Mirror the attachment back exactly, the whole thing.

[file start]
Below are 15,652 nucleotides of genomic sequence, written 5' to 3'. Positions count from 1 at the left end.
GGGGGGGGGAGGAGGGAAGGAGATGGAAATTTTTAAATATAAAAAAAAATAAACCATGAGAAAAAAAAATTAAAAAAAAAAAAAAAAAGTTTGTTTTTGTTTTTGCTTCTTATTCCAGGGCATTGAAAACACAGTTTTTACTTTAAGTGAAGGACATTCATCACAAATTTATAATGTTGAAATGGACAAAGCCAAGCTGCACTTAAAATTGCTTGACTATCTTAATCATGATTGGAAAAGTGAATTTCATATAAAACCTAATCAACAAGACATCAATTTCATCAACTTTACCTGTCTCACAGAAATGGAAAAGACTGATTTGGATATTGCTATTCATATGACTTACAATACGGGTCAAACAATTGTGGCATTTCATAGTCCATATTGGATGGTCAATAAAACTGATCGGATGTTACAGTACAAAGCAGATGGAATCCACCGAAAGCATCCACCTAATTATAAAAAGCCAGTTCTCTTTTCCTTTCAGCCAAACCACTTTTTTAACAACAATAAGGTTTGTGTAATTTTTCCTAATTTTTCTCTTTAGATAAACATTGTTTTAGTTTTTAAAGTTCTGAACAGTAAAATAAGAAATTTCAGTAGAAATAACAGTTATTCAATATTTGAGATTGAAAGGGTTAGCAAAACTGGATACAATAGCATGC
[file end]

Below are 15,652 nucleotides of genomic sequence, written 5' to 3'. Positions count from 1 at the left end.
GGGGGGGGGAGGAGGGAAGGAGATGGAAATTTTTAAATATAAAAAAAAATAAACCATGAGAAAAAAAAATTAAAAAAAAAAAAAAAAAGTTTGTTTTTGTTTTTGCTTCTTATTCCAGGGCATTGAAAACACAGTTTTTACTTTAAGTGAAGGACATTCATCACAAATTTATAATGTTGAAATGGACAAAGCCAAGCTGCACTTAAAATTGCTTGACTATCTTAATCATGATTGGAAAAGTGAATTTCATATAAAACCTAATCAACAAGACATCAATTTCATCAACTTTACCTGTCTCACAGAAATGGAAAAGACTGATTTGGATATTGCTATTCATATGACTTACAATACGGGTCAAACAATTGTGGCATTTCATAGTCCATATTGGATGGTCAATAAAACTGATCGGATGTTACAGTACAAAGCAGATGGAATCCACCGAAAGCATCCACCTAATTATAAAAAGCCAGTTCTCTTTTCCTTTCAGCCAAACCACTTTTTTAACAACAATAAGGTTTGTGTAATTTTTCCTAATTTTTCTCTTTAGATAAACATTGTTTTAGTTTTTAAAGTTCTGAACAGTAAAATAAGAAATTTCAGTAGAAATAACAGTTATTCAATATTTGAGATTGAAAGGGTTAGCAAAACTGGATACAATAGCATGC